The reluctant patriot: how George Orwell reconciled himself with England

Since whoever we are (save for a few sad Leninists) we all agree with George Orwell, it usually follows that Orwell must agree with us. Whatever our 21st-century predilections, Tory or leftist, conservative or progressive, we discover blessings and endorsements somewhere in Orwell’s words. We grab him for ourselves.

In English Rebel, Professor Robert Colls grabs Orwell for an idea of national affiliation. Colls offsets his attempt by disclaiming any such ambition. “There is no ‘key’ to Orwell,” he writes at the end of his introduction, “any more than he is a ‘box’ to open. His Englishness, though, is worth following through.” A modest grab, then – and, as we shall see, a good grab. But a grab nonetheless.

George Orwell was, argues Colls, “deracinated”. He went to Eton but he was not of the ruling class. He served as a colonial policeman in Burma but he was alienated from the Raj. He became an intellectual who disliked intellectuals, and a socialist who distrusted almost all forms of socialism. He belonged nowhere.

Except, eventually, to England – not Brit­ain, says Colls, which was too abstract an identity, but England. Between coming back from Burma in the late 1920s and the publication of Nineteen Eighty-Four in 1949, Orwell came to understand, and wanted to defend, the peculiar virtues of Englishness as understood and practised by “ordinary” English people. Bluff wisdom resided in the folk of England – whose gentleness and stoicism presumably distinguished them from alien intellectuals and alien peoples. The socialism of Orwell can be moot, Colls suggests, but his Englishness is the most real part of him.

There are several ways in which – quite apart from the success or otherwise of Colls’s thesis – this book is a kind of Orwellian triumph. Colls is a lovely writer, who is fearless in a way that academics too often are not. He is happy to subvert clichés, make little speeches and is willing to permit useful generalisations. A sentence such as the following, concerning Orwell’s class, takes a lot of risks for a good return: “The English class system, home or away, was an exercise in fine weights and measures which only a haunted class like the middle class could understand.”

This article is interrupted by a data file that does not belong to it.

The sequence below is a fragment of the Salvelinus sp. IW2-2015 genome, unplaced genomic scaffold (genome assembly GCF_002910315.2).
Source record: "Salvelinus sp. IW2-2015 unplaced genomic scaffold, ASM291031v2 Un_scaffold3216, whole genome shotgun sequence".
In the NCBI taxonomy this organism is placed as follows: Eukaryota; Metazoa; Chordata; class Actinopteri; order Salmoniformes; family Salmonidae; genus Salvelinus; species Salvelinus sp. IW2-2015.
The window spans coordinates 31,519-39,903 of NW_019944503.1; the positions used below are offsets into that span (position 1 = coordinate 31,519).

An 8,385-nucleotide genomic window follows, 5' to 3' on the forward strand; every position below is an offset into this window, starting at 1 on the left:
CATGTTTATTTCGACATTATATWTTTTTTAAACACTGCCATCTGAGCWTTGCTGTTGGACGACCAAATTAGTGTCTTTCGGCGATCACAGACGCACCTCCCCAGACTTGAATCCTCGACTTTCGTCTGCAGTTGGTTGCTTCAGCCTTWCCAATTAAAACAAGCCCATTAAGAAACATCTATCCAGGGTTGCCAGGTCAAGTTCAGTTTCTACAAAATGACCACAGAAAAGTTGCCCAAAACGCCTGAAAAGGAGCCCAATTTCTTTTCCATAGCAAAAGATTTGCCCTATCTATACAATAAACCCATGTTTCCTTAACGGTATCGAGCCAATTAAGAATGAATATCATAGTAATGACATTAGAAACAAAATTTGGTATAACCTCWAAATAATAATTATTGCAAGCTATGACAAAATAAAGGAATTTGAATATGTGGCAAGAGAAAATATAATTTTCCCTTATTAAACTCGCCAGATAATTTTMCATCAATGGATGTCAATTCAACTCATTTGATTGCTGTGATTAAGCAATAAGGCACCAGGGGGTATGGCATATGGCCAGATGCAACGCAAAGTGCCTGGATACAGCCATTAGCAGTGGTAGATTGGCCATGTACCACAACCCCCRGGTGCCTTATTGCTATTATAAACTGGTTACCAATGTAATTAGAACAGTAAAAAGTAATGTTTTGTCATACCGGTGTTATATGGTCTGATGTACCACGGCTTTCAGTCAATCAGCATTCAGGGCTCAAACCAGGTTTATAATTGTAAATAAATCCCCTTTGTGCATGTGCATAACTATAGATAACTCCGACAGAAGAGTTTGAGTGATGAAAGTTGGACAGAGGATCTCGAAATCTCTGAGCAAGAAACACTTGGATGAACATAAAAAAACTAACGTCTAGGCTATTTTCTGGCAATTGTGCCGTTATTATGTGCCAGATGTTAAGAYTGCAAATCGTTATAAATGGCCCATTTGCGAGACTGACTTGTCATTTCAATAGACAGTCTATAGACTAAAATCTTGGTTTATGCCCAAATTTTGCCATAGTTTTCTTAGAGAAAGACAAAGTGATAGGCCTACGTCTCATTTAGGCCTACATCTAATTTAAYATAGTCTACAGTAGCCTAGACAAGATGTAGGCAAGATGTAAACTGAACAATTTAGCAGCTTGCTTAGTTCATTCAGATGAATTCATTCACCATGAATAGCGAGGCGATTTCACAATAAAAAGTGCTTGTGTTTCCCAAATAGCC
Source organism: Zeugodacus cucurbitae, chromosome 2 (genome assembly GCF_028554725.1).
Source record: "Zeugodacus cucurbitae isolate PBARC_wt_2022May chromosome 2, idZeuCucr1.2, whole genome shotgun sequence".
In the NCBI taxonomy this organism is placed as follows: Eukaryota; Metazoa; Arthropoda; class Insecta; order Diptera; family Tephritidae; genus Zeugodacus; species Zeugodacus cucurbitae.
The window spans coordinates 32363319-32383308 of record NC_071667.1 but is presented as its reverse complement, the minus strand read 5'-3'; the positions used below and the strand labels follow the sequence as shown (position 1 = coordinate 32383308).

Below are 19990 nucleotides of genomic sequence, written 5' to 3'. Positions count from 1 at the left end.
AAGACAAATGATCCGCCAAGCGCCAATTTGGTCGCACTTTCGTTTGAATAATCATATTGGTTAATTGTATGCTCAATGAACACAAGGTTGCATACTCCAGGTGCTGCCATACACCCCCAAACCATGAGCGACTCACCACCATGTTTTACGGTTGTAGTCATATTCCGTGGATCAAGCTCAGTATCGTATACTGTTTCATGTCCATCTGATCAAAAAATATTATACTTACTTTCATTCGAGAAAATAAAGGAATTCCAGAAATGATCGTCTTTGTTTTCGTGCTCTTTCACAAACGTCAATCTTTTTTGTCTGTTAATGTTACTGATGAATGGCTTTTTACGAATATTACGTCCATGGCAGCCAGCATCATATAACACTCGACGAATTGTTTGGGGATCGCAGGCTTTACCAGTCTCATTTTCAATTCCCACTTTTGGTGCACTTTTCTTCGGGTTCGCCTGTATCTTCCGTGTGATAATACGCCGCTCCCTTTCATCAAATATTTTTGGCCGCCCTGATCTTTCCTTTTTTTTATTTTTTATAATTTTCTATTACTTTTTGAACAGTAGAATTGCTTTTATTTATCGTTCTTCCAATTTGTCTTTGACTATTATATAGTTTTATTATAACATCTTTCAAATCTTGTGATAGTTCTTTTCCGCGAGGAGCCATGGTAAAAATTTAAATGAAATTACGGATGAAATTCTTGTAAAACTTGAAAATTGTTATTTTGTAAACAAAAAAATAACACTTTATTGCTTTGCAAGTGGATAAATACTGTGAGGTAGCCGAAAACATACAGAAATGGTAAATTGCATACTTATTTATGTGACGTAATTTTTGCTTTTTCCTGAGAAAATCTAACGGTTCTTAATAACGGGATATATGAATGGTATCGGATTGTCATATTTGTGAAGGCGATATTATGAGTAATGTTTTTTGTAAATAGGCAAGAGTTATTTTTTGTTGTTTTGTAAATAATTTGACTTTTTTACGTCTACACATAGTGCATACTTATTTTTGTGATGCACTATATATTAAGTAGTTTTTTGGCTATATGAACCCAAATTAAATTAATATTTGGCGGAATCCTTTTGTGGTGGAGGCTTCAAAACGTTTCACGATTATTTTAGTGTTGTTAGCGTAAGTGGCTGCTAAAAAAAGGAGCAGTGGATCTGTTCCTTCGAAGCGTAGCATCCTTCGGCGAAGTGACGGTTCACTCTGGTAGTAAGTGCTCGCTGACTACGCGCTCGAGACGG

Colls is full of learning and insight, and is happy to borrow (with attribution) from the wisdom of others. So he endorses Ross McKibbin’s idea that the true beginning of the short triumph of British (and therefore English) “popular left politicisation” was not in 1944 0r 1945, but in 1940 when Winston Churchill proclaimed the republic of blood, toil, sweat and tears.

Before the Second World War altered the world for Orwell, he had returned from exile in Burma, been down and out in the two capitals, written a bad novel and taken himself off to the north of England – where he discovered the working classes. The first part of The Road to Wigan Pier is the travelogue of a southern writer in the northern land, the middle-class boy in the proletarian world.

This might have been an exercise in slumming it (Harry Pollitt, the Communist Party leader and himself a working-class boy, accused Orwell of just that) but it was one for which very few other writers volunteered. “Unlike nearly every London journalist there is (and has been)”, Colls writes, Orwell understood what back-to-back housing was. All I can say is: “Guilty” – perhaps because generations of us could not understand how anyone could build anything so stupid or wicked.

Colls credits Orwell for the effort but, just as Orwell later does for Dickens, not always for the result. Orwell’s workers, he points out, have no pleasures, no organisations, no spokespeople, heroes or political parties.

Orwell finished The Road to Wigan Pier with some thoughts about socialism; and then, nine months after coming back from the north, he left for Spain. Why he did so is rather beyond Colls’s scope, as is almost anything to do with Orwell and Abroad – save for Spain, where Orwell discovers how bloody Abroad can be and how ideology can make people suffer. But, more importantly, he realises that there are great lies being told and obfuscations being made, mostly by the Stalinists. After that (this is me, not Colls), lies and obfuscation become the real enemy. Without them, something may be done. With them, nothing good can happen.

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